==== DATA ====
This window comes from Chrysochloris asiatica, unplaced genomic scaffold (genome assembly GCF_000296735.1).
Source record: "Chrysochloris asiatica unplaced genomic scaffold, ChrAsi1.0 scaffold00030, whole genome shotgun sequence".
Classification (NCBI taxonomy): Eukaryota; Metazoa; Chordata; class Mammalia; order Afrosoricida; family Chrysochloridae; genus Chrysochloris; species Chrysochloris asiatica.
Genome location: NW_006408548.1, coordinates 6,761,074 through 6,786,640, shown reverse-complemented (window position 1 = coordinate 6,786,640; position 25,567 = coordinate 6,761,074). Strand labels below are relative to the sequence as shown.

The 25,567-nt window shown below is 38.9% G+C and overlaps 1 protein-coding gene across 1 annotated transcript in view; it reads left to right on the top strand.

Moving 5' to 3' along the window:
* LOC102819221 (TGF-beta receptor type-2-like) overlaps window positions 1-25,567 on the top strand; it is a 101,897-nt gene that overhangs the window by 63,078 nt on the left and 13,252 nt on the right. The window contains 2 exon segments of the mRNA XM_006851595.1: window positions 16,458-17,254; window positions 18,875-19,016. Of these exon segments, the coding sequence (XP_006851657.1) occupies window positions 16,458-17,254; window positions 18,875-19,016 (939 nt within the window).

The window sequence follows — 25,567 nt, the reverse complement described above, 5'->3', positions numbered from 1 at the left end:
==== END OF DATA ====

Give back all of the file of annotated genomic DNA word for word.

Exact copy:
This window comes from Chrysochloris asiatica, unplaced genomic scaffold (genome assembly GCF_000296735.1).
Source record: "Chrysochloris asiatica unplaced genomic scaffold, ChrAsi1.0 scaffold00030, whole genome shotgun sequence".
Classification (NCBI taxonomy): Eukaryota; Metazoa; Chordata; class Mammalia; order Afrosoricida; family Chrysochloridae; genus Chrysochloris; species Chrysochloris asiatica.
Genome location: NW_006408548.1, coordinates 6,761,074 through 6,786,640, shown reverse-complemented (window position 1 = coordinate 6,786,640; position 25,567 = coordinate 6,761,074). Strand labels below are relative to the sequence as shown.

The 25,567-nt window shown below is 38.9% G+C and overlaps 1 protein-coding gene across 1 annotated transcript in view; it reads left to right on the top strand.

Moving 5' to 3' along the window:
* LOC102819221 (TGF-beta receptor type-2-like) overlaps window positions 1-25,567 on the top strand; it is a 101,897-nt gene that overhangs the window by 63,078 nt on the left and 13,252 nt on the right. The window contains 2 exon segments of the mRNA XM_006851595.1: window positions 16,458-17,254; window positions 18,875-19,016. Of these exon segments, the coding sequence (XP_006851657.1) occupies window positions 16,458-17,254; window positions 18,875-19,016 (939 nt within the window).

The window sequence follows — 25,567 nt, the reverse complement described above, 5'->3', positions numbered from 1 at the left end: